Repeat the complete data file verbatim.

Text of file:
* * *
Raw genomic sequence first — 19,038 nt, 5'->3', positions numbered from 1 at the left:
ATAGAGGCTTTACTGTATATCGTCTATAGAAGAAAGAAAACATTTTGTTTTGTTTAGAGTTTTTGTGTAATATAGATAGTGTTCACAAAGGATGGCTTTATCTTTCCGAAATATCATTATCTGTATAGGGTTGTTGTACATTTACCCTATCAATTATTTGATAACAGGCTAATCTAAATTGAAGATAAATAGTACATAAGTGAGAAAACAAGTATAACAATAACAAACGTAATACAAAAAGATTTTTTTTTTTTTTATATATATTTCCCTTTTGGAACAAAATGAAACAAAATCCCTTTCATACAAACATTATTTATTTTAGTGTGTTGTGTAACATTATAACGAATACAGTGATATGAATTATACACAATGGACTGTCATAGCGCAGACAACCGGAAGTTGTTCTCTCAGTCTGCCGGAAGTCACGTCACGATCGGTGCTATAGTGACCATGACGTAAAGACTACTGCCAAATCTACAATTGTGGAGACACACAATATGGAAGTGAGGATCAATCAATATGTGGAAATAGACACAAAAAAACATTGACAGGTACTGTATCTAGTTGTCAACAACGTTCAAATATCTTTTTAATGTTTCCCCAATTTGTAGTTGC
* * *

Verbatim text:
Raw genomic sequence first — 19,038 nt, 5'->3', positions numbered from 1 at the left:
ATAGAGGCTTTACTGTATATCGTCTATAGAAGAAAGAAAACATTTTGTTTTGTTTAGAGTTTTTGTGTAATATAGATAGTGTTCACAAAGGATGGCTTTATCTTTCCGAAATATCATTATCTGTATAGGGTTGTTGTACATTTACCCTATCAATTATTTGATAACAGGCTAATCTAAATTGAAGATAAATAGTACATAAGTGAGAAAACAAGTATAACAATAACAAACGTAATACAAAAAGATTTTTTTTTTTTTTATATATATTTCCCTTTTGGAACAAAATGAAACAAAATCCCTTTCATACAAACATTATTTATTTTAGTGTGTTGTGTAACATTATAACGAATACAGTGATATGAATTATACACAATGGACTGTCATAGCGCAGACAACCGGAAGTTGTTCTCTCAGTCTGCCGGAAGTCACGTCACGATCGGTGCTATAGTGACCATGACGTAAAGACTACTGCCAAATCTACAATTGTGGAGACACACAATATGGAAGTGAGGATCAATCAATATGTGGAAATAGACACAAAAAAACATTGACAGGTACTGTATCTAGTTGTCAACAACGTTCAAATATCTTTTTAATGTTTCCCCAATTTGTAGTTGC